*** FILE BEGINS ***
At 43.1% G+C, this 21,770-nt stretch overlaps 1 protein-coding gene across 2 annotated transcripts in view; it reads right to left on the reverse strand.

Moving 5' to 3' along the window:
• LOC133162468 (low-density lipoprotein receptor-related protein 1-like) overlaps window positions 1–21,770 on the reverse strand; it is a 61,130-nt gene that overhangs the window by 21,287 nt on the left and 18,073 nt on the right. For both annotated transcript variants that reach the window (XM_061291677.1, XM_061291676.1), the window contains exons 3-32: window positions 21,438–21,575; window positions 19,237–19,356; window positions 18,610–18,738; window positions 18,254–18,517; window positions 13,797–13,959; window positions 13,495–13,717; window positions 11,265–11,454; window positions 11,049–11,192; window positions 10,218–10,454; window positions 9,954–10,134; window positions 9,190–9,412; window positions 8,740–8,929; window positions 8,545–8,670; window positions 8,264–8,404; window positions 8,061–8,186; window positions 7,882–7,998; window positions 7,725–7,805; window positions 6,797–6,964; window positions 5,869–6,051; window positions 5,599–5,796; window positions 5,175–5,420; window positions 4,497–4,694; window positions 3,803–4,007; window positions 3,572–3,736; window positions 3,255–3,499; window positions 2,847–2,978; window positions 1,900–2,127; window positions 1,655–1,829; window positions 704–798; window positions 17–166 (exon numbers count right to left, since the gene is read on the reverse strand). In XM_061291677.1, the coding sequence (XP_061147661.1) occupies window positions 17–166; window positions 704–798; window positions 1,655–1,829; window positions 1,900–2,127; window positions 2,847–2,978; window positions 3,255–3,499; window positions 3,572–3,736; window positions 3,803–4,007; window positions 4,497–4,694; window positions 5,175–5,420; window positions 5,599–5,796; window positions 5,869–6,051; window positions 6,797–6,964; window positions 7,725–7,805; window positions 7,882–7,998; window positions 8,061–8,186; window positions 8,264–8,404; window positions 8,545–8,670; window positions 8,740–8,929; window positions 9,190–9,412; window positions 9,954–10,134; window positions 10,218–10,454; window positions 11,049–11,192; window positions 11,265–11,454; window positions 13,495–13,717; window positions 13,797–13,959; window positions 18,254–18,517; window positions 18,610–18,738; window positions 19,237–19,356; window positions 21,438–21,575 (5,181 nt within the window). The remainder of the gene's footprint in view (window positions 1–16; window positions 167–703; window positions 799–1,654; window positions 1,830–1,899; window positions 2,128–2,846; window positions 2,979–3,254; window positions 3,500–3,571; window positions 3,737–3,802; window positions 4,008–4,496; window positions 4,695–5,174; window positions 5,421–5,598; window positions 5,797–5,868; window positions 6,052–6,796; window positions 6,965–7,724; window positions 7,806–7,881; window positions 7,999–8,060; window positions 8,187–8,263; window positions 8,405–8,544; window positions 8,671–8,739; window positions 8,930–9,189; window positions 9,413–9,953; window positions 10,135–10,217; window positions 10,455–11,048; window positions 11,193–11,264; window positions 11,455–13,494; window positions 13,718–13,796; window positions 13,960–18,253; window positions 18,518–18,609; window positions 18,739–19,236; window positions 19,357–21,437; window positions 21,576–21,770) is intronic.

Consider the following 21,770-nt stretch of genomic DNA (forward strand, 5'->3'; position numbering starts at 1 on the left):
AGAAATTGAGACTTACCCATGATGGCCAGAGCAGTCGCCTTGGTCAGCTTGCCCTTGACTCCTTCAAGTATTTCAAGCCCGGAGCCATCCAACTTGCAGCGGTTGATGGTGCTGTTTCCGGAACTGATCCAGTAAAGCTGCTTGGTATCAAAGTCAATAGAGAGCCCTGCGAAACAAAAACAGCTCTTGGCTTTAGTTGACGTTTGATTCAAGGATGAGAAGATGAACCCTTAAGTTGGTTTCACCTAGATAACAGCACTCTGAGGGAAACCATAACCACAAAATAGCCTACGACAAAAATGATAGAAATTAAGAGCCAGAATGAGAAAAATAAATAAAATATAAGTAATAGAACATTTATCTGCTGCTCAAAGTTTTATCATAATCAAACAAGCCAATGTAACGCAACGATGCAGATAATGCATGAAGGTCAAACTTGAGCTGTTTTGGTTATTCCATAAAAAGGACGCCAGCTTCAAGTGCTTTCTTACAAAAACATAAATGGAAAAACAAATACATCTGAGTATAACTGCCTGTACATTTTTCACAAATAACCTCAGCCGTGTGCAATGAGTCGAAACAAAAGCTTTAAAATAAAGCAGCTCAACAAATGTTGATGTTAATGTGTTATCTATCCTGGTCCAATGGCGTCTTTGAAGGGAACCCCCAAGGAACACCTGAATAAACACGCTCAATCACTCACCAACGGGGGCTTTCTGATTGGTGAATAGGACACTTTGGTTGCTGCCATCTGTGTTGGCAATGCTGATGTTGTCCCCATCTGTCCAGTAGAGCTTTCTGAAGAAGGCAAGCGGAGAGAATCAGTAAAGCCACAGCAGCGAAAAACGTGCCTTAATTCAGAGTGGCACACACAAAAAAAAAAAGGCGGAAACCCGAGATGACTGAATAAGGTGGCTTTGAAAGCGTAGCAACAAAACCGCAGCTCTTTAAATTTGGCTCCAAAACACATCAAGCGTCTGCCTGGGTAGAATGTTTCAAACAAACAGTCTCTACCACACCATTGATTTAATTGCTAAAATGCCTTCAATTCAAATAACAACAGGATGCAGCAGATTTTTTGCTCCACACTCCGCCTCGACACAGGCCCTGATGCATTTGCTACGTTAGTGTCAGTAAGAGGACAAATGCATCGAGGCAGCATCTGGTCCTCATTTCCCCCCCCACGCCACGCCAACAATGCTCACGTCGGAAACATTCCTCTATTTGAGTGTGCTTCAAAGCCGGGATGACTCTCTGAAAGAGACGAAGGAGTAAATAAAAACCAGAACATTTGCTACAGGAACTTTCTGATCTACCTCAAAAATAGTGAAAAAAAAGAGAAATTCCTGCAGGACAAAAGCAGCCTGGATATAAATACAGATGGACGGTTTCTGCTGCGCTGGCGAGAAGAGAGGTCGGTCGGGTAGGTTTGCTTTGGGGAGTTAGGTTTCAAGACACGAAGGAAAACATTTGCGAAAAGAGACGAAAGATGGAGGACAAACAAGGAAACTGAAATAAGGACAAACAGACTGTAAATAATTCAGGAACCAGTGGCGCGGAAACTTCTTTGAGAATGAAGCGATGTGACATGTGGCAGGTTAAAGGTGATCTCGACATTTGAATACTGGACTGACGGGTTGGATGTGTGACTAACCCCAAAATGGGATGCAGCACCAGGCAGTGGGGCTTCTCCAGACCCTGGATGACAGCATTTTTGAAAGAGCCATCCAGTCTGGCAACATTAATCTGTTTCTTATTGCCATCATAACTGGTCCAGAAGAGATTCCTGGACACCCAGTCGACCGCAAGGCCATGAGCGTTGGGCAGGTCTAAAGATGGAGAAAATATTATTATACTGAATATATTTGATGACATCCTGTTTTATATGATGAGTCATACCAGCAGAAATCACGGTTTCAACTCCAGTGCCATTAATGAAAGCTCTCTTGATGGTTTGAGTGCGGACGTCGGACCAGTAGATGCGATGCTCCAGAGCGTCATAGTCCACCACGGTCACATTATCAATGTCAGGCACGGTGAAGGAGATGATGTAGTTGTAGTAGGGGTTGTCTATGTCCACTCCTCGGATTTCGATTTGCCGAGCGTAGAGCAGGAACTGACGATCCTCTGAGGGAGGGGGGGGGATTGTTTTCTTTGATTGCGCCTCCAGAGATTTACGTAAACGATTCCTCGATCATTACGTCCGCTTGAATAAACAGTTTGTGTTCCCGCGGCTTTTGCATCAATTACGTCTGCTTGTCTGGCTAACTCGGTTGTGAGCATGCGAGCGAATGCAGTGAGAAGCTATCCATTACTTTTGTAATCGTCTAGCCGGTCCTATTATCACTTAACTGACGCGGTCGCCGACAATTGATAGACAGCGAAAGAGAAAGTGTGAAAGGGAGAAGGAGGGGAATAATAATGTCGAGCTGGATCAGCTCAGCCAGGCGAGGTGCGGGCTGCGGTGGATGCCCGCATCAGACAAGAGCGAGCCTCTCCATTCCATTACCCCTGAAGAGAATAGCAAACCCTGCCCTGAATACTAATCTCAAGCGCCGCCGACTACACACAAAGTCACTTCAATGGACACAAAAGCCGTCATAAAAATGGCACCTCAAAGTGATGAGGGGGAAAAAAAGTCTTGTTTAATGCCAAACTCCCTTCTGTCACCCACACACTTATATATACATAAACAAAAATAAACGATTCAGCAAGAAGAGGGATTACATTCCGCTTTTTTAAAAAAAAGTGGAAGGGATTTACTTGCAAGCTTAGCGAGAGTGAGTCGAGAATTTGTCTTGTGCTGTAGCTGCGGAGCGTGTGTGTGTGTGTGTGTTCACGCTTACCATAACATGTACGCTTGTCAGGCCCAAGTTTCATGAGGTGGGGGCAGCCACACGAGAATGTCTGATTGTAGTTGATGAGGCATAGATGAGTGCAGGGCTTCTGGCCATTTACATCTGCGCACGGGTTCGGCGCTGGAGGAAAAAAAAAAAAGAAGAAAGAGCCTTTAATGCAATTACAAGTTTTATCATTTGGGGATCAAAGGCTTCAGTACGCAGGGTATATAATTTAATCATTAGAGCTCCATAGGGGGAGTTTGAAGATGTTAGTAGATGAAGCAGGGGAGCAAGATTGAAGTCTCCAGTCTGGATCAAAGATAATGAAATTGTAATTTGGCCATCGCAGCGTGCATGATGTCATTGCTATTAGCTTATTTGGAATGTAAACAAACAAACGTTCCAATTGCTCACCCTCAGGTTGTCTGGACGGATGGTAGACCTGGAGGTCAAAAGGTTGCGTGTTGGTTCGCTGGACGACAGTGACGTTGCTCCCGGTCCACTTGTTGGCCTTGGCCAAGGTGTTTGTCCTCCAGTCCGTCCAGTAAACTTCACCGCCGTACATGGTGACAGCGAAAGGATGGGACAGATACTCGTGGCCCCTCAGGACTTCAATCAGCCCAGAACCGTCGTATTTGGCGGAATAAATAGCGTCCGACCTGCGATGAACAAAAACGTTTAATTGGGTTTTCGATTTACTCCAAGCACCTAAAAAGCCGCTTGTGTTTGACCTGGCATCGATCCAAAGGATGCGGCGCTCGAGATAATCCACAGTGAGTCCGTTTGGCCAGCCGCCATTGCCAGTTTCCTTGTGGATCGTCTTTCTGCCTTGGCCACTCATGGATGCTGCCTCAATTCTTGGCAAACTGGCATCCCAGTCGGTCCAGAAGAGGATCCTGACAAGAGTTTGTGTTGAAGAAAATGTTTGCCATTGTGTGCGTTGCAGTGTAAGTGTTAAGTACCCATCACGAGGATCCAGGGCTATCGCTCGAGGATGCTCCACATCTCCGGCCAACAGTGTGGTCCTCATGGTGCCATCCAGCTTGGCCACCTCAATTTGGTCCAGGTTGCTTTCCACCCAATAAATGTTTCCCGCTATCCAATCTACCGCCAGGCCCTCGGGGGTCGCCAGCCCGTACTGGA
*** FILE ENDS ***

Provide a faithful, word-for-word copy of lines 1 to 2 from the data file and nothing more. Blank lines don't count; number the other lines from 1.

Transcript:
At 43.1% G+C, this 21,770-nt stretch overlaps 1 protein-coding gene across 2 annotated transcripts in view; it reads right to left on the reverse strand.

Moving 5' to 3' along the window: